My version of lamb neck reaches back into my playbook and is based on a port wine braise that I do with beef short ribs. The key to cooking on the bone is to let time do the work and let the natural flavor of the meat emerge slowly at a low temperature. Braising with wine seasoned with our Cajun trinity along with garlic and rosemary is as simple as it gets. And a quick glaze of Sriracha Honey at the finish seals the deal on this lamb neck. It’s rendered fall-off-the-bone tender, and the sweet morsels of meat are spiked with a touch of heat.
When in New Orleans’ Mid-City area, drop by Toups’ Meatery and sample Chef Toups’ lamb neck. And be sure to try this recipe; you’ll take a deeper dive into our culture with a dish that will surprise you with intense new flavors.
- 2 slices smoked pork jowl bacon or smoked bacon, chopped
- 1 tablespoon Acadiana Table Cajun Seasoning Blend, see recipe here
- 2 (2 to 2.5-pound) lamb necks
- 1 cup diced yellow onion
- ½ cup diced celery
- ½ cup diced red bell pepper
- ½ cup diced green bell pepper
- 1 teaspoon minced garlic
- 3 cups Port wine
- 2 cups chicken stock
- 2 sprigs rosemary
- 3 tablespoons honey
- 1 teaspoon Sriracha hot sauce or hot sauce
- Kosher salt and freshly ground black pepper
- In a cast-iron pot with a heavy lid over medium-high heat, add the chopped bacon and cook until crisp. Remove the bacon pieces and discard (or eat).
- Sprinkle the Cajun seasoning on all sides of the lamb necks and brown in the hot bacon grease until brown on all sides. Remove and keep warm.
- Add the onion, celery, and bell peppers to the hot grease and cook until the onion just begins to brown, about 5 minutes. Add the garlic and cook for 1 minute longer.
- Add 2 cups of the Port wine to the pot (be careful that it doesn’t ignite), and cook until the wine begins to reduce, about 5 minutes.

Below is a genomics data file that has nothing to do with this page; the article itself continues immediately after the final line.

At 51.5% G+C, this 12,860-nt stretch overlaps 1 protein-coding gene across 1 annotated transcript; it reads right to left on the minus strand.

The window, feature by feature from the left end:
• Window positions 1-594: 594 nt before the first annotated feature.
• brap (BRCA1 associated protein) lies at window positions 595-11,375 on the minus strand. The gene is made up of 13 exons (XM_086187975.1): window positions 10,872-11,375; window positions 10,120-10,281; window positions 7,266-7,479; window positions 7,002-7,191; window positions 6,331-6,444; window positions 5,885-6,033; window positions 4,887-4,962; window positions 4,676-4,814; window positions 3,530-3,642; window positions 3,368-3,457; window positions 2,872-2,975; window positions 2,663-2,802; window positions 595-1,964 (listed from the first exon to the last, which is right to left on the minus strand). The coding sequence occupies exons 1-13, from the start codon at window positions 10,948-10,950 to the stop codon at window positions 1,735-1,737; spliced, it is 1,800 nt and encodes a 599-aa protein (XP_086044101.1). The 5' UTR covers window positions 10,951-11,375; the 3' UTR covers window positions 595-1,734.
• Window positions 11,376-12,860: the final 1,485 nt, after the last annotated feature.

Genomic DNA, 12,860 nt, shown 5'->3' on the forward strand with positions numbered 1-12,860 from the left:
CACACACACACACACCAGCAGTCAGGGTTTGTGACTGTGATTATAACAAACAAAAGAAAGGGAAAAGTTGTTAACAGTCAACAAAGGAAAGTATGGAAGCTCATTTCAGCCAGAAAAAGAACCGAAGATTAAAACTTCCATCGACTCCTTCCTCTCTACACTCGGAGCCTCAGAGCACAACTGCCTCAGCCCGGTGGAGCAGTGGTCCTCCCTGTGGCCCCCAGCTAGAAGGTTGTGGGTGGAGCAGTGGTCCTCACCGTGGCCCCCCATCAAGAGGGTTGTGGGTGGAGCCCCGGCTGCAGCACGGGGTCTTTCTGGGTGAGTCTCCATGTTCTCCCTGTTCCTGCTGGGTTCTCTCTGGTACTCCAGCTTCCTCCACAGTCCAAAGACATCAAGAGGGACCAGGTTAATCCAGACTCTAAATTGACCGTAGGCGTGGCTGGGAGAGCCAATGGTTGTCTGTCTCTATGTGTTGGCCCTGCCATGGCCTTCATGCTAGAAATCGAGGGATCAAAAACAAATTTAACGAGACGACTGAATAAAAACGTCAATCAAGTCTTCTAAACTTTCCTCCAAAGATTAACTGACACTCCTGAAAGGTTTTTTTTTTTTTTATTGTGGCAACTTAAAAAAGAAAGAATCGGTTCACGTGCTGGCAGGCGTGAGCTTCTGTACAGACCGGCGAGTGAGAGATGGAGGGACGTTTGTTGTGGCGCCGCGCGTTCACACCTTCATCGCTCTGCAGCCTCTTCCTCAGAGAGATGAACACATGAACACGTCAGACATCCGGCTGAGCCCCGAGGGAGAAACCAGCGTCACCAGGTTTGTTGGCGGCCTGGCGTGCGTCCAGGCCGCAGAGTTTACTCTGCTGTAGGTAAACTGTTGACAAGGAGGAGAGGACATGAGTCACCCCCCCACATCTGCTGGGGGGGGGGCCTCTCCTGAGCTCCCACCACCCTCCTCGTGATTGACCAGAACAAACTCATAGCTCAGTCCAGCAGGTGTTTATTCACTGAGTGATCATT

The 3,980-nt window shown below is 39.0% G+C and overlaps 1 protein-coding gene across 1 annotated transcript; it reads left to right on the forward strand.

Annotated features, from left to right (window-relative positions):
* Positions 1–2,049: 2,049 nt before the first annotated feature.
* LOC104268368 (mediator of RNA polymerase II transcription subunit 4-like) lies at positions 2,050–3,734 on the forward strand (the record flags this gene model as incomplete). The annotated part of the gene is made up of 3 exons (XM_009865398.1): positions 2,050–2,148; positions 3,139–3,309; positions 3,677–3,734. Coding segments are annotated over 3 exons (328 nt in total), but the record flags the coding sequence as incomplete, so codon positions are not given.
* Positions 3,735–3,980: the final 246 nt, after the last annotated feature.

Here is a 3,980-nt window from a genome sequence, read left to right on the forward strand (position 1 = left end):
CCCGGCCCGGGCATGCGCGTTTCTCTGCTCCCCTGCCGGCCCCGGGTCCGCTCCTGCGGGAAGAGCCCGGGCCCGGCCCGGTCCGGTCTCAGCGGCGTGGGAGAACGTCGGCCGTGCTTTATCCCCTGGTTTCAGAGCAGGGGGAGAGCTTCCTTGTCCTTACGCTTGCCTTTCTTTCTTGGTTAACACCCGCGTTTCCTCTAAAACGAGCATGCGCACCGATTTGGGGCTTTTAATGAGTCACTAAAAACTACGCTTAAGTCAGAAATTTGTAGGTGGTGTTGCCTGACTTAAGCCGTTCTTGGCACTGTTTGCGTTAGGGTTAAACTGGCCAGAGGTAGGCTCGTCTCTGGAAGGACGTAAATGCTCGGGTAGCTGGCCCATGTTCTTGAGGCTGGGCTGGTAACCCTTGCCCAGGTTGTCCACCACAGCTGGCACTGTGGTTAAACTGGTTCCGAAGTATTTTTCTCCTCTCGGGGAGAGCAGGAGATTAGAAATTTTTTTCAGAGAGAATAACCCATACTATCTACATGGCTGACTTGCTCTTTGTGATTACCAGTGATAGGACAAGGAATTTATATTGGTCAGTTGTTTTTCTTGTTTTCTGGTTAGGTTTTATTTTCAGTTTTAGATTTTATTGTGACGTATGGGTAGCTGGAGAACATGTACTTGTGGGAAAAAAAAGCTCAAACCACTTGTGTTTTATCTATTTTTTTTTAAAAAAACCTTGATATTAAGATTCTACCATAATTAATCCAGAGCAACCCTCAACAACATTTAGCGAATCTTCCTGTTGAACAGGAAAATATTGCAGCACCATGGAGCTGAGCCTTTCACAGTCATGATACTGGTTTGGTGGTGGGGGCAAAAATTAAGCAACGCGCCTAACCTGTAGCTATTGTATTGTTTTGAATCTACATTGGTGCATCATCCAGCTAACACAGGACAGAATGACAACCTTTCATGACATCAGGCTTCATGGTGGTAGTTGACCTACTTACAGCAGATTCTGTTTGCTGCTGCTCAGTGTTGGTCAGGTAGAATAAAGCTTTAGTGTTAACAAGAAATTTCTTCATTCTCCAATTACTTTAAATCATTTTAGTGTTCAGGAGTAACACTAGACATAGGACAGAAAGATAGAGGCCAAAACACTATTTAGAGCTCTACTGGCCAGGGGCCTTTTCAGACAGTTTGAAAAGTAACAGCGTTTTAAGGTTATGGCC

- Add the lamb necks back to the pot, and pour in the chicken stock. Add the rosemary sprig, lower the heat to low, and bring to a simmer. Cover the pot and let braise on the stovetop until tender, 2 to 3 hours, checking every half hour to make sure there is plenty of cooking liquid.
- Turn off the heat under the lamb and make the glaze by combining the honey and Sriracha sauce together in a small mixing bowl.
- Preheat the oven to 400ºF.
- Once done, remove the lid and brush the top and sides of the lamb neck with the glaze, and move the pot to the hot oven. Add the additional 1 cup of Port wine to the pot and let cook uncovered as the glaze sets (watch carefully to prevent the sugar from burning) and the sauce reduces further, 15 to 30 minutes.
- Remove the pot from the oven and gently move the lamb necks to a platter along with a couple of spoonfuls of the cooking liquid. Strain the remaining liquid into a medium saucepan removing the rosemary stems, and spoon off any surface fat. Place the sauce over medium-high heat, bring to a gentle boil, and reduce further until the sauce begins to thicken, about 15 minutes. Season to taste with salt and pepper. Strain the sauce once again and add to a serving bowl.
- With a serving fork and knife, separate the two lamb necks into four servings (the meat will fall off the bone), and spoon some of the sauce over the top. Serve family-style with the remaining sauce on the side.